The module will be taught in weekly sessions over 30 weeks. The sessions will generally be divided equally between seminar discussions and writing workshops. The first 3-4 weeks will focus largely on reading and discussion of literature, and these sessions will build the students’ skills toward the crafting of their own writing. Sessions as of weeks 4-5 of the year will be part seminar discussion and part workshop, with the expectation that each student will submit writing for tutor and peer critique in small and large groups. The discussions of the literature and also the oral presentations to be arranged and delivered from about weeks 10-20 will enable each student to develop a topic into a literary research paper with a bibliography, and students will work with the tutor and independently to gain research skills over the course of the module. Materials for reading and writing assignments will be made available by the tutor and on Web-learn, and the tutor will provide online discussion and feedback to written work. The writing that is submitted for tutor and peer feedback in workshop will be revised as an ongoing process throughout the year to enable the student to develop two substantial portfolios of creative writing in addition to the critical essay and literary research paper.
On successful completion of this module students will be able to:
- identify stylistic techniques used in poetry and narrative forms
- apply in practice to creative writing the stylistic techniques analyzed in literary texts and discussed in class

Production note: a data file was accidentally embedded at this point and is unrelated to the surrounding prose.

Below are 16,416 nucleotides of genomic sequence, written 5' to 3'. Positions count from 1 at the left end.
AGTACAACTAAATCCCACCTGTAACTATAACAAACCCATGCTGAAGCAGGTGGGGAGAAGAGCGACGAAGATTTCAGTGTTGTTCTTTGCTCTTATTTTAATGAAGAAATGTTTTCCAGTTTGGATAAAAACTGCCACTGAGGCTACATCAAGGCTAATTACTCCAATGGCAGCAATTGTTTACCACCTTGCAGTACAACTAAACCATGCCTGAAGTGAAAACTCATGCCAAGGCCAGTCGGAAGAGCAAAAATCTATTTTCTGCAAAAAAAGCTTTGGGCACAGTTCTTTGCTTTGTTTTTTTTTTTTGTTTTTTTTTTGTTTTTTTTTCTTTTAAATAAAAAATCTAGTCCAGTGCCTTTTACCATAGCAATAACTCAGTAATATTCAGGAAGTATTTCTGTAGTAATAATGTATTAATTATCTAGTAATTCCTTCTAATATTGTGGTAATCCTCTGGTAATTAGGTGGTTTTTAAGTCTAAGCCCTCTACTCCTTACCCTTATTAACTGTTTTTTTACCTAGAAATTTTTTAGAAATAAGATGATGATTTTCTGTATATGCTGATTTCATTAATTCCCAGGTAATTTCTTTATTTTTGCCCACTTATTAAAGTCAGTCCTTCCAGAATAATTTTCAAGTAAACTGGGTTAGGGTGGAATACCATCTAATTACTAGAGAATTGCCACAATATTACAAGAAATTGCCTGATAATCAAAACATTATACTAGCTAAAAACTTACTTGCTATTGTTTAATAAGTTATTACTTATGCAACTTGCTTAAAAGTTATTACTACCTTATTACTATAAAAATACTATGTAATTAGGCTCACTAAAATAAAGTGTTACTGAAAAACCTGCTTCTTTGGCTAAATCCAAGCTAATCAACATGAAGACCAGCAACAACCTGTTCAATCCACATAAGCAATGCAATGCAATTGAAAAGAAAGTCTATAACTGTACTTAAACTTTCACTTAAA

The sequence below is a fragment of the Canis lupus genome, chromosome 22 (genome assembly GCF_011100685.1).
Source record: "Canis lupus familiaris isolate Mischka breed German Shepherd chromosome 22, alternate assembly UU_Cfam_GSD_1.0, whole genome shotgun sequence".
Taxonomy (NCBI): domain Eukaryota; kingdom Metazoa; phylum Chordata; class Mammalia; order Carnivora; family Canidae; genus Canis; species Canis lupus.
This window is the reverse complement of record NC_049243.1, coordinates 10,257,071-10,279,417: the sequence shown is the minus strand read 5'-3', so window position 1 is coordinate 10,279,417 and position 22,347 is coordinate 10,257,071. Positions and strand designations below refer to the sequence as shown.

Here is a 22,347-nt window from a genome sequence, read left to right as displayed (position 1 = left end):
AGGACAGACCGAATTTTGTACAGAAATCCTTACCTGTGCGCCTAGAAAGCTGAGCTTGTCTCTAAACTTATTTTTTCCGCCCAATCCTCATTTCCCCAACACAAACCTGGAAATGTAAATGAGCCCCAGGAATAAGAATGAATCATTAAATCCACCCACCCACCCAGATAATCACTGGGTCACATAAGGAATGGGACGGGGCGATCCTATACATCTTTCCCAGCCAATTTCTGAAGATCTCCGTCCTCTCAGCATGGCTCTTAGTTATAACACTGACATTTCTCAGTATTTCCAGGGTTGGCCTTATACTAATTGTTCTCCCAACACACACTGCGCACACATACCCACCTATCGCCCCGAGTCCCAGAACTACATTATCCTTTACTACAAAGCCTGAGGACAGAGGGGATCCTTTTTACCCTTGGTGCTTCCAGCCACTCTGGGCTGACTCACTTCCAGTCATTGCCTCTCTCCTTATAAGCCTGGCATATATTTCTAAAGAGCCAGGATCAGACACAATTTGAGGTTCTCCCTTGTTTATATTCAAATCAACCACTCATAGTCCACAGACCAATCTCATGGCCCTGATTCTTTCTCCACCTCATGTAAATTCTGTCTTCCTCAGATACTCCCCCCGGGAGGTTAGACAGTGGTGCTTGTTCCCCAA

- apply the skills of critical analysis and an understanding of theory to the practice of creating writing in poetry, memoir, fiction, drama, and hybrid forms
- apply research skills in the practice of creative writing as well as research papers in literature
- develop skills and knowledge through reading, discussions and the practice of writing to enhance employability.
Formative assessment: Contributions to seminar discussions and workshops including submissions of drafts to the workshop and critique of peer writing; informal weekly written responses to readings to be used toward developing a critical essay; ongoing revision of drafts of writing toward the final assessed portfolios
A portfolio of creative writing in short narrative pieces accompanied by a critical essay based on literature read for the module, of about 1500 words
Summative assessment: Participation in seminar discussions and workshops; oral presentation; and two substantial portfolios of writing. The first portfolio will be creative writing in a combination of genres and include a critical essay. The second portfolio will be specialized in a genre or genres of the student’s choosing, and will include a literary research paper with bibliography
A portfolio of extended creative writing in narrative (fiction, memoir, script, or other prose), hybrid genres, or poetry, with about 5-10 poems, 1500 words (approximately) of prose, or a combination of poetry and prose, accompanied by a literary research essay arising out of the assessed oral presentation and including a bibliography, of about 1500 words.
Ashcroft, William et al. (2002). "The Empire Writes Back: Theory and Practice in Postcolonial Literatures." London; New York, Routledge.
Bambara, Toni Cade. (1981). "Gorilla, My Love." New York: Vintage Books.
Boland, Eavan, and Mark Strand, eds. (2000). “The Making of a Poem: A Norton Anthology of Poetic Forms.” New York: Norton.
Burroway, Janet. (2003). "Imaginative Writing: the Elements of Craft." New York: Longman.
Burroway, Janet. (1992). "Writing Fiction: A Guide to Narrative Craft." New York: Harper Collins.
Cixous, Helene. (1991). "Coming to Writing and other Essays." Cambridge, Mass.: Harvard UP.
Cowan, Andrew. (2011). “The Art of Writing Fiction.” Harlow: Pearson Education.
Eliot, T.S. (1979). "Four Quartets." London, Faber and Faber.
Gass, William. (1968). "In the Heart of the Heart of the Country and other Stories." New York, Harper and Row.
Kristeva, Julia. (1986). "The Kristeva Reader." New York: Columbia UP.
O'Connor, Flannery. (1965). "Everything that Rises Must Converge." New York: Farrar, Straus and Giroux.
Poets and Writers website: http://www.pw.org/